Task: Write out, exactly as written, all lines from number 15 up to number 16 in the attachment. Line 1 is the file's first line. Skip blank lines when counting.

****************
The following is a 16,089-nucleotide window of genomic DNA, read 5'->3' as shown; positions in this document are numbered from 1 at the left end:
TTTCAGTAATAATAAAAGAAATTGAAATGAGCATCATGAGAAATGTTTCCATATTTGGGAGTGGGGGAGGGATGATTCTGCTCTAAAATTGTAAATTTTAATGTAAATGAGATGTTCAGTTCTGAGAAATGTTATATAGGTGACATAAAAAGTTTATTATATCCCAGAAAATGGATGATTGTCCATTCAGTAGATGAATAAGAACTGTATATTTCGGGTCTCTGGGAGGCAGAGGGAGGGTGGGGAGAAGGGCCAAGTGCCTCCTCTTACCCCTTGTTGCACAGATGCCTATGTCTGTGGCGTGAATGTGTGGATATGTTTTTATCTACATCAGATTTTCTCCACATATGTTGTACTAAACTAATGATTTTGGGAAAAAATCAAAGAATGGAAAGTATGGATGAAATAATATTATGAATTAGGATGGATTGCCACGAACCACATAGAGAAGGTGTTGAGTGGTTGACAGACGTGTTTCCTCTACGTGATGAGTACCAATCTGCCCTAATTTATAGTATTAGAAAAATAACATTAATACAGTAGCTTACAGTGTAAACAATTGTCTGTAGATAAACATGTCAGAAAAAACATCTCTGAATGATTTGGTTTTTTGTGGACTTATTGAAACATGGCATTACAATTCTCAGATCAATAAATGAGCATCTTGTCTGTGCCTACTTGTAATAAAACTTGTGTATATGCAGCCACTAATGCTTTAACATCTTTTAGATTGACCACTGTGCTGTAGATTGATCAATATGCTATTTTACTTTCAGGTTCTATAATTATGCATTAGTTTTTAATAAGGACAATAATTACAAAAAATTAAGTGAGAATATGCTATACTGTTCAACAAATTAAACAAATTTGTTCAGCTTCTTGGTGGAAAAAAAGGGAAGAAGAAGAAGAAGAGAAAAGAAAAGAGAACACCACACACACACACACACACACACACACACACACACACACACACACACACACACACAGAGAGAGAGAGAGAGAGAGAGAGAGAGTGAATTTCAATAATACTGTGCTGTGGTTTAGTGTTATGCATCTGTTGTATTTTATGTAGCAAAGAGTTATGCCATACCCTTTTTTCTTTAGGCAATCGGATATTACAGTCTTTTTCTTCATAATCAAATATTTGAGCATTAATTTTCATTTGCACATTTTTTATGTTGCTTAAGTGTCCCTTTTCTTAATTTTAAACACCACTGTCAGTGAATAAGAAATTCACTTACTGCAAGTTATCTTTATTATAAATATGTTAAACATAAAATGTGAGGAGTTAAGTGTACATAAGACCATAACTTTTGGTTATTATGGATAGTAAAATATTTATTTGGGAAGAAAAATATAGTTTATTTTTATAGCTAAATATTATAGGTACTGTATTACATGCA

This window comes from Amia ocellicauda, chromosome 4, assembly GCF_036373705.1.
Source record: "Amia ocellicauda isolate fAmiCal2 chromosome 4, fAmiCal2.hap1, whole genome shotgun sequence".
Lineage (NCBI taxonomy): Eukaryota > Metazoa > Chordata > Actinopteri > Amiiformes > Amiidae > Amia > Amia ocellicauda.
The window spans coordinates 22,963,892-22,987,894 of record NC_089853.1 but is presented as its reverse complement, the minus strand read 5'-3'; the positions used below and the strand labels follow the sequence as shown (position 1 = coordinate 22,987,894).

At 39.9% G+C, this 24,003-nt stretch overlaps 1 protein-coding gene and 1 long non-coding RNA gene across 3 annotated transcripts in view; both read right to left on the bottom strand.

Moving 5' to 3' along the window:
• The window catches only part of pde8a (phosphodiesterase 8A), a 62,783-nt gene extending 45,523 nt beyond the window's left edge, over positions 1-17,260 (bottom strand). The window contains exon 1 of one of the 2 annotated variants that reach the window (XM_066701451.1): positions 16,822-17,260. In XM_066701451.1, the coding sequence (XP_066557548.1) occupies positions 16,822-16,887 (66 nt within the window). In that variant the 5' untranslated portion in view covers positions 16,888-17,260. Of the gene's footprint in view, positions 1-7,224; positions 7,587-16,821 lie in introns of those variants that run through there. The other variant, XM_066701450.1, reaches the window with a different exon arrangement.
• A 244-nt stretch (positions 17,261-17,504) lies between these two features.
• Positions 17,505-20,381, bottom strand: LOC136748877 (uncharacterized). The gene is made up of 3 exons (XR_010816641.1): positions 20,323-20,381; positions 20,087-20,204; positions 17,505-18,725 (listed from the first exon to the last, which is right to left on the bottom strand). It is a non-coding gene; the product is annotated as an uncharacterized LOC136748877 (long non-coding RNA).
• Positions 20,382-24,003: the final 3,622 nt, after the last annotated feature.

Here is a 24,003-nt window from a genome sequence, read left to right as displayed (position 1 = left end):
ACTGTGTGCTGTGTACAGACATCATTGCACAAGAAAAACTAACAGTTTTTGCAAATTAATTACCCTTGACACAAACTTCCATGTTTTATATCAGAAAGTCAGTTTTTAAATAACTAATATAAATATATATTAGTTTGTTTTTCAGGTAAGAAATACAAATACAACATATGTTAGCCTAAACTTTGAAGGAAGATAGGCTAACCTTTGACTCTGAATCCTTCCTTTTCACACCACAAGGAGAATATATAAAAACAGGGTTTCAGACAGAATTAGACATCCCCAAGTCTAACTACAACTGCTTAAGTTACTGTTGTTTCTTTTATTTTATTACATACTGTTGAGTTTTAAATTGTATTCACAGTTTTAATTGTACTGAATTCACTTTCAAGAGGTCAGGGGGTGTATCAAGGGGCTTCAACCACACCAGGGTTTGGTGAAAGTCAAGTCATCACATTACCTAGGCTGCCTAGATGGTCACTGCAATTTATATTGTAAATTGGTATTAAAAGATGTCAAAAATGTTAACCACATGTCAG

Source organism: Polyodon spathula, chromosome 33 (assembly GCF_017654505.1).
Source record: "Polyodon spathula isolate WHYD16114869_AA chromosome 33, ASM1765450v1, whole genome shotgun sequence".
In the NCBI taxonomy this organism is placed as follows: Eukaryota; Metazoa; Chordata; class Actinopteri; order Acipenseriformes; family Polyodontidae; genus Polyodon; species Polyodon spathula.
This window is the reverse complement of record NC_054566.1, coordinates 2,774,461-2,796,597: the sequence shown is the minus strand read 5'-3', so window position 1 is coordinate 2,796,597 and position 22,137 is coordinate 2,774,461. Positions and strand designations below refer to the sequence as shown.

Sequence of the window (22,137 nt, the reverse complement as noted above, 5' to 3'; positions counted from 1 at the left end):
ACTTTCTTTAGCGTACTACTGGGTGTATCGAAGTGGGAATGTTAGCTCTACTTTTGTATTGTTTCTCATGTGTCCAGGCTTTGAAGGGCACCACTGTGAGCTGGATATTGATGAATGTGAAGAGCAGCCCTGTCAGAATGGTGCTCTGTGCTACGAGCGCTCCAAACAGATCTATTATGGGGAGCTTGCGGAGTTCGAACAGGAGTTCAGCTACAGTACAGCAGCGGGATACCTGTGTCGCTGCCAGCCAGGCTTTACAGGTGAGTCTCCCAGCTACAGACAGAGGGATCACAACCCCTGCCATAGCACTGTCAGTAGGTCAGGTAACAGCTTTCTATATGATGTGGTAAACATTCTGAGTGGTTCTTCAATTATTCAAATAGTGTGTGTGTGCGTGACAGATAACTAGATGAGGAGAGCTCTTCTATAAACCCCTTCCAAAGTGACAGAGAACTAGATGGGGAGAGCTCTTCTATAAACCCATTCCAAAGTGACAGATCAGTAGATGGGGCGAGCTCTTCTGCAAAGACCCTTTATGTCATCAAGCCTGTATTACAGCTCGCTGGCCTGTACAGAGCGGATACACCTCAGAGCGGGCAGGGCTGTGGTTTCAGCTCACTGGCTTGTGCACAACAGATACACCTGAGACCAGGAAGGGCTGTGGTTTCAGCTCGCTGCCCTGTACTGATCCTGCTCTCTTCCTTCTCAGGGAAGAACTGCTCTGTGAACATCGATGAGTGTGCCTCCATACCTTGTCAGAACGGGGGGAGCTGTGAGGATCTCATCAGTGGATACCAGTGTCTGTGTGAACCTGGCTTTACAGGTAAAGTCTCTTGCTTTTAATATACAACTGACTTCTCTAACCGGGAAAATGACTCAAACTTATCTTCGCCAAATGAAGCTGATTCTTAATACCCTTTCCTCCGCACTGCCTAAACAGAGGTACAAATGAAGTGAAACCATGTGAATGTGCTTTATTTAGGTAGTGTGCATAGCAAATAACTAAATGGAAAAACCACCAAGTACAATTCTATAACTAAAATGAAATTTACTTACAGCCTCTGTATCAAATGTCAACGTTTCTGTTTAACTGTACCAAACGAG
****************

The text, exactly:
Source organism: Polyodon spathula, chromosome 33 (assembly GCF_017654505.1).
Source record: "Polyodon spathula isolate WHYD16114869_AA chromosome 33, ASM1765450v1, whole genome shotgun sequence".